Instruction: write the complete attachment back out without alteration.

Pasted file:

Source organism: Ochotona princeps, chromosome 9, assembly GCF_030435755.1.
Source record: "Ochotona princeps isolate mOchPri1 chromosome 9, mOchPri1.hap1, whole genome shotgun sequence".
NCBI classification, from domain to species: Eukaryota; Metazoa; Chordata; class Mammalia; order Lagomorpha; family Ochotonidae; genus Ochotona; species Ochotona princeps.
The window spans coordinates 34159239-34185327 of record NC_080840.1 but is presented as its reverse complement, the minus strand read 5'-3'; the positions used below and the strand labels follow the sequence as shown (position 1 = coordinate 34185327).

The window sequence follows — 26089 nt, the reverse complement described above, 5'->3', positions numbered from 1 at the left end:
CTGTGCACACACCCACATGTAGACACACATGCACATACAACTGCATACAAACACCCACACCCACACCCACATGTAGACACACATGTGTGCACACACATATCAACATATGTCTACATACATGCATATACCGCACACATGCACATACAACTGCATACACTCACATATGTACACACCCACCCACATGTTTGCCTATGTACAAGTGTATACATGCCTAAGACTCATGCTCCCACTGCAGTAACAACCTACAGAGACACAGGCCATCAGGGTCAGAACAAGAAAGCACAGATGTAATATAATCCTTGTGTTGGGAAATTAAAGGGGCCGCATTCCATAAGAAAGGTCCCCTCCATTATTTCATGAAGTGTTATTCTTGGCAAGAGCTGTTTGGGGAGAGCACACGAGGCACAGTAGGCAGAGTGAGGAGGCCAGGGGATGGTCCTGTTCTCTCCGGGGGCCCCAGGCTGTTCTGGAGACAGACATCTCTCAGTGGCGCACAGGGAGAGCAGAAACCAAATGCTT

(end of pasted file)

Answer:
Source organism: Ochotona princeps, chromosome 9, assembly GCF_030435755.1.
Source record: "Ochotona princeps isolate mOchPri1 chromosome 9, mOchPri1.hap1, whole genome shotgun sequence".
NCBI classification, from domain to species: Eukaryota; Metazoa; Chordata; class Mammalia; order Lagomorpha; family Ochotonidae; genus Ochotona; species Ochotona princeps.
The window spans coordinates 34159239-34185327 of record NC_080840.1 but is presented as its reverse complement, the minus strand read 5'-3'; the positions used below and the strand labels follow the sequence as shown (position 1 = coordinate 34185327).

The window sequence follows — 26089 nt, the reverse complement described above, 5'->3', positions numbered from 1 at the left end:
CTGTGCACACACCCACATGTAGACACACATGCACATACAACTGCATACAAACACCCACACCCACACCCACATGTAGACACACATGTGTGCACACACATATCAACATATGTCTACATACATGCATATACCGCACACATGCACATACAACTGCATACACTCACATATGTACACACCCACCCACATGTTTGCCTATGTACAAGTGTATACATGCCTAAGACTCATGCTCCCACTGCAGTAACAACCTACAGAGACACAGGCCATCAGGGTCAGAACAAGAAAGCACAGATGTAATATAATCCTTGTGTTGGGAAATTAAAGGGGCCGCATTCCATAAGAAAGGTCCCCTCCATTATTTCATGAAGTGTTATTCTTGGCAAGAGCTGTTTGGGGAGAGCACACGAGGCACAGTAGGCAGAGTGAGGAGGCCAGGGGATGGTCCTGTTCTCTCCGGGGGCCCCAGGCTGTTCTGGAGACAGACATCTCTCAGTGGCGCACAGGGAGAGCAGAAACCAAATGCTT